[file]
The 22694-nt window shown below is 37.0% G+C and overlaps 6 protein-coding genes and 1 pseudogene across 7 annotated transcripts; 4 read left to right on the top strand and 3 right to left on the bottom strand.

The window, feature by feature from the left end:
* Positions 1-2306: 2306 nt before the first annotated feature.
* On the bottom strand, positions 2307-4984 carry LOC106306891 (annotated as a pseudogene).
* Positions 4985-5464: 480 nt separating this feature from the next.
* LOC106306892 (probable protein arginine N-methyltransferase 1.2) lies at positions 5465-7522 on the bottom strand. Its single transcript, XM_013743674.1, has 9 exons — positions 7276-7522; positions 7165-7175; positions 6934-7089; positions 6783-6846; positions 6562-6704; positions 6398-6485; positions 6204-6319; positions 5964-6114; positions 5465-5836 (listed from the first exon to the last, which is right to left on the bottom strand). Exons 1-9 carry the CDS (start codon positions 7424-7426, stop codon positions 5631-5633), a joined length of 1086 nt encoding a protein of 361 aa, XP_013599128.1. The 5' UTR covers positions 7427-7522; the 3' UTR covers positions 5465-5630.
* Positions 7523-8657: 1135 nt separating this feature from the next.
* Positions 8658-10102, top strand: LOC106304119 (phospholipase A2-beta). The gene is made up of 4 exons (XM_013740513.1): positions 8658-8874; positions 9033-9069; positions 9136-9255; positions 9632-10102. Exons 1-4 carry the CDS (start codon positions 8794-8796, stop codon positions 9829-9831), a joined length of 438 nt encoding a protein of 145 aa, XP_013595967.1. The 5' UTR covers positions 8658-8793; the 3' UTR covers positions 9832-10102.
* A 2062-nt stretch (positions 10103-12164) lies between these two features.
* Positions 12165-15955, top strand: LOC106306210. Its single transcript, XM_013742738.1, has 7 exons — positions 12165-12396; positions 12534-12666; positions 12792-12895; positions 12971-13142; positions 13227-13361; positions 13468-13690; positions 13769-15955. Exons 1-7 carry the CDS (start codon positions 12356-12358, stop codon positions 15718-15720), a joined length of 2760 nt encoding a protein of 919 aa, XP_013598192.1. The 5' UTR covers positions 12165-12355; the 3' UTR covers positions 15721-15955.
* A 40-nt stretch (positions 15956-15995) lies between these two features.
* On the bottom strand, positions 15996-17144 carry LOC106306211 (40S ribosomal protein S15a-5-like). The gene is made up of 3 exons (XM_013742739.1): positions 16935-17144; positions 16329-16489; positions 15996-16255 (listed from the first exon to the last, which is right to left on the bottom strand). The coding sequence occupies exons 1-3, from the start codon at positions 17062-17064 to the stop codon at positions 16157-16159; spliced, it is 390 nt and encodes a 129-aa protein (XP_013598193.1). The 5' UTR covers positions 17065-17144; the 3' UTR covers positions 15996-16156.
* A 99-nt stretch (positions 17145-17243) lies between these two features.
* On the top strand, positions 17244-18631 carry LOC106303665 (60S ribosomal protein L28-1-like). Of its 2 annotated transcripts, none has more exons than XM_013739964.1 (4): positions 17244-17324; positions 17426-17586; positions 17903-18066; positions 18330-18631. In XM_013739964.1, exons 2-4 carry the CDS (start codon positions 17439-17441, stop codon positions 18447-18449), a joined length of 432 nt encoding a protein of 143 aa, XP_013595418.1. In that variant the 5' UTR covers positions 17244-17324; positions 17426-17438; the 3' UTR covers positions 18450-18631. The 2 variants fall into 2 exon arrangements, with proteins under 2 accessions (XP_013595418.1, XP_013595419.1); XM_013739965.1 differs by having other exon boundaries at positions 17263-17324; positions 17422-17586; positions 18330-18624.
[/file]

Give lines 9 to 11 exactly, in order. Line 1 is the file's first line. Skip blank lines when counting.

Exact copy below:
* A 2062-nt stretch (positions 10103-12164) lies between these two features.
* Positions 12165-15955, top strand: LOC106306210. Its single transcript, XM_013742738.1, has 7 exons — positions 12165-12396; positions 12534-12666; positions 12792-12895; positions 12971-13142; positions 13227-13361; positions 13468-13690; positions 13769-15955. Exons 1-7 carry the CDS (start codon positions 12356-12358, stop codon positions 15718-15720), a joined length of 2760 nt encoding a protein of 919 aa, XP_013598192.1. The 5' UTR covers positions 12165-12355; the 3' UTR covers positions 15721-15955.
* A 40-nt stretch (positions 15956-15995) lies between these two features.